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But too few businesses (especially startups that get sold) are allowed to do that; their management requires they either shoot the moon or burn up trying.
In particular, I think there is a solid niche for an OKC-like dating site that actively rejects "mobile first" low-word-count design in favor of the desktop (check your messages when you get home, no "swiping" from the shitter, etc.), emphasizes profiles with lots of information and underlying data to construct matches on something other than photos, and basically serves a very literate demographic. Though today, a modern version would also need tools to aggressively block users that are abusive or just plain "creepy", because there's an Eternal September aspect to the Internet today that didn't really exist back then, that you'd need to combat -- spam-type adaptive filters would probably do the job ('is this spam' is a pretty vague question for a machine, so is 'is this creepy', but you could teach the filters over time given a good dataset and feedback mechanism). For many/most people, there's not a strict binary division.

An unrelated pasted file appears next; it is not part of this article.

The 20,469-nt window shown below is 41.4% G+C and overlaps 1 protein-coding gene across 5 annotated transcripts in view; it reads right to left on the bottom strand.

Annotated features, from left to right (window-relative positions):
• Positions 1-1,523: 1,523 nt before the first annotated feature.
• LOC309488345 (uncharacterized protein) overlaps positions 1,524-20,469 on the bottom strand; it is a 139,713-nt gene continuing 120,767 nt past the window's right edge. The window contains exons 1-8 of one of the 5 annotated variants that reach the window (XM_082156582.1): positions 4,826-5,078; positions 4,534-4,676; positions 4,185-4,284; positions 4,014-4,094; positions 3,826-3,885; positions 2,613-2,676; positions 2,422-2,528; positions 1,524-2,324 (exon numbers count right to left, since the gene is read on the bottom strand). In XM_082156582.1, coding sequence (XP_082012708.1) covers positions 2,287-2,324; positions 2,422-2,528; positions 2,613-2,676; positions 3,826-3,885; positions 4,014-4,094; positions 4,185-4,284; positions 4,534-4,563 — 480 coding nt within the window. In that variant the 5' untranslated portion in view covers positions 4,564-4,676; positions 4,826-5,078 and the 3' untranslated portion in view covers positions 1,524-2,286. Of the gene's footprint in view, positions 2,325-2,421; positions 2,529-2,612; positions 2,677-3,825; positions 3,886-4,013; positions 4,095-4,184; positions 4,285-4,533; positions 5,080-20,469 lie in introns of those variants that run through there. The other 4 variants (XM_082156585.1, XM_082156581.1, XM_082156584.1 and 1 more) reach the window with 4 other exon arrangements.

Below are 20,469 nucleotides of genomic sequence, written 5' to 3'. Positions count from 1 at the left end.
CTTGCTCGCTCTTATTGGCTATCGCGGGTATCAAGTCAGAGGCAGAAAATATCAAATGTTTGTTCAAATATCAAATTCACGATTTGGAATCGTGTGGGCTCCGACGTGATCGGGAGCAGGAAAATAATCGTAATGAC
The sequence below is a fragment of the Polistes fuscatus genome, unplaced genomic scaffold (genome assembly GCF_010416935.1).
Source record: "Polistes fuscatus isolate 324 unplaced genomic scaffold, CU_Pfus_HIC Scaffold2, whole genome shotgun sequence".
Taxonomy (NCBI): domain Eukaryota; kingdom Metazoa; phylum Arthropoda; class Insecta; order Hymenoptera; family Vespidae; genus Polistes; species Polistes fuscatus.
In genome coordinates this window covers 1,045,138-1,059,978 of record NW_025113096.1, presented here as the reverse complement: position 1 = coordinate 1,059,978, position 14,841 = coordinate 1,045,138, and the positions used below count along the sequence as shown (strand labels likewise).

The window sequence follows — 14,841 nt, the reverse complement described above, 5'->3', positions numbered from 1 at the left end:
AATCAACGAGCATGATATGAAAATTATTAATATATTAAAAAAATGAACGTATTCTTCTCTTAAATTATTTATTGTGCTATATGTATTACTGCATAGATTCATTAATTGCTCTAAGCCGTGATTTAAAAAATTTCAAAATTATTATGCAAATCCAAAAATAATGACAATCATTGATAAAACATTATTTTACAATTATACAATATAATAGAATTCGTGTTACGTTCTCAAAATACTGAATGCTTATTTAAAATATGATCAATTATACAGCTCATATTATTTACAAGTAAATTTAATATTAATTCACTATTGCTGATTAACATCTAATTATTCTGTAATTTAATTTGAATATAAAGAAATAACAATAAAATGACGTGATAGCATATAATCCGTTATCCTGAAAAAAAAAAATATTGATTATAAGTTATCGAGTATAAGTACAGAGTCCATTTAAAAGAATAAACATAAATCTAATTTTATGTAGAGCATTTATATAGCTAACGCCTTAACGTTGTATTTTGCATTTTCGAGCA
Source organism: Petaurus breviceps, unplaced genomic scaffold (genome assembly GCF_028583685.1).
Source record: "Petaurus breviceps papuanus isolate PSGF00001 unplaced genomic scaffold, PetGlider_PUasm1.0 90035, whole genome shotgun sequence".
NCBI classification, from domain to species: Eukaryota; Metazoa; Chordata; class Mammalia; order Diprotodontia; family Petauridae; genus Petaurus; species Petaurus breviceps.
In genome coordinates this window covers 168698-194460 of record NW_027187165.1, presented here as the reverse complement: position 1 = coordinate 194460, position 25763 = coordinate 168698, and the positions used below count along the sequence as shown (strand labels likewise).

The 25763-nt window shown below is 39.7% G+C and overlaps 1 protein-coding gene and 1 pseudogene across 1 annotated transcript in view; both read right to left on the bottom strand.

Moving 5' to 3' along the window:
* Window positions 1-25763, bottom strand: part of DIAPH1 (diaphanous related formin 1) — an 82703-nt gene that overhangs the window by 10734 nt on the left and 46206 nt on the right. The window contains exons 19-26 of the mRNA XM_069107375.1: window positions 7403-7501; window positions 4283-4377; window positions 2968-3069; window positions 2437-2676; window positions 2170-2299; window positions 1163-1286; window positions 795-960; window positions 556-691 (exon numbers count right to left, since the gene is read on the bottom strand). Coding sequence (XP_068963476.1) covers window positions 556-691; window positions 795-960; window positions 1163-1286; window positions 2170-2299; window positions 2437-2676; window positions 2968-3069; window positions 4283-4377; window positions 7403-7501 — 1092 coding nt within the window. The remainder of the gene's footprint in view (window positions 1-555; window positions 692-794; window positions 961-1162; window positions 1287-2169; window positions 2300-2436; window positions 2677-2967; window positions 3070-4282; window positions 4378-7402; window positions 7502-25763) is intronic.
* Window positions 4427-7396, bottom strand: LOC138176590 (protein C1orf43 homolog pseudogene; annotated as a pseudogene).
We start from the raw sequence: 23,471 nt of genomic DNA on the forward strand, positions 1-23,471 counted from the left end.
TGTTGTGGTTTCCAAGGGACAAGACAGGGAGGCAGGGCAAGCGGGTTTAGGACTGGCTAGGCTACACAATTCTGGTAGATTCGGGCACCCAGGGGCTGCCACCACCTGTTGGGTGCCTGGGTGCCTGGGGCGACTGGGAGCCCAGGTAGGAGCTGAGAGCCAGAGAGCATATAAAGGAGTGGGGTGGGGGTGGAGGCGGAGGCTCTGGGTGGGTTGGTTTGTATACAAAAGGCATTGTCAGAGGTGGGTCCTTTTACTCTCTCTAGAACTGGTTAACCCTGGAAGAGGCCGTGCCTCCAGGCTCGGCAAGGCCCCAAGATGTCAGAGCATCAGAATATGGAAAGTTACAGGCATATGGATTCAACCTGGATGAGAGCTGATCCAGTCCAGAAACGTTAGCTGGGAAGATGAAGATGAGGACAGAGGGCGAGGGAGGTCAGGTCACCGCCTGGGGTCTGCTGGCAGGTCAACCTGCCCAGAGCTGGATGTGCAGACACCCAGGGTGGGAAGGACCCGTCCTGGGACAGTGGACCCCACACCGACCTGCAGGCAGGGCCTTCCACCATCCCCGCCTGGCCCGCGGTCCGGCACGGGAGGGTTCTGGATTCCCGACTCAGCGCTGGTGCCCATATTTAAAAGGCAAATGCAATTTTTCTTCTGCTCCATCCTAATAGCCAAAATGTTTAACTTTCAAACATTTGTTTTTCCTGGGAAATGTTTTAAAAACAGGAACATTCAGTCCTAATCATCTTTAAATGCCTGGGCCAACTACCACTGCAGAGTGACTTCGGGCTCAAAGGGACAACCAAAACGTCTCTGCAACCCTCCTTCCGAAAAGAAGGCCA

(Hell, even if you weren't necessarily interested in, or comfortable with the idea of, "online dating", the extensive quizzes were a great signup engine.)When the founders sold to Match, and presumably also got less involved in the day-to-day, suddenly I stopped hearing anything good about it anymore.
I can't personally vouch for it, being out of the market at the time, but it went from being a pretty reliable recommendation that I'd often hear friends talking about, to quickly developing a reputation for having a high creep factor, lots of low-effort and fake profiles, etc.
It means actually having to grow as a person, but I would bet on a higher success rate than with any dating app/website. Bumble is hilarious because it actually makes an existing problem worse and sells that as a solution; women don't want hundreds of messages from random penises, and they're very unlikely to initiate a conversation.(i don't blame them) Match, Chemistry, Po F, and all those old-school sites are borderline scams that charge a fortune.
They like to hide that fact and pretend they're all separate entities to end users, but it's true.
Some of them were once separate, then purchased later, but Tinder was part of them from the very beginning.
Also, and this is the more obvious thing, I think, is that a dating platform designed to not require you to actually read a profile before deciding if you're interested isn't going to be the ideal place for stating "preferences".
Hence, my anecdotal experience."The only alternative I can recommend is real life.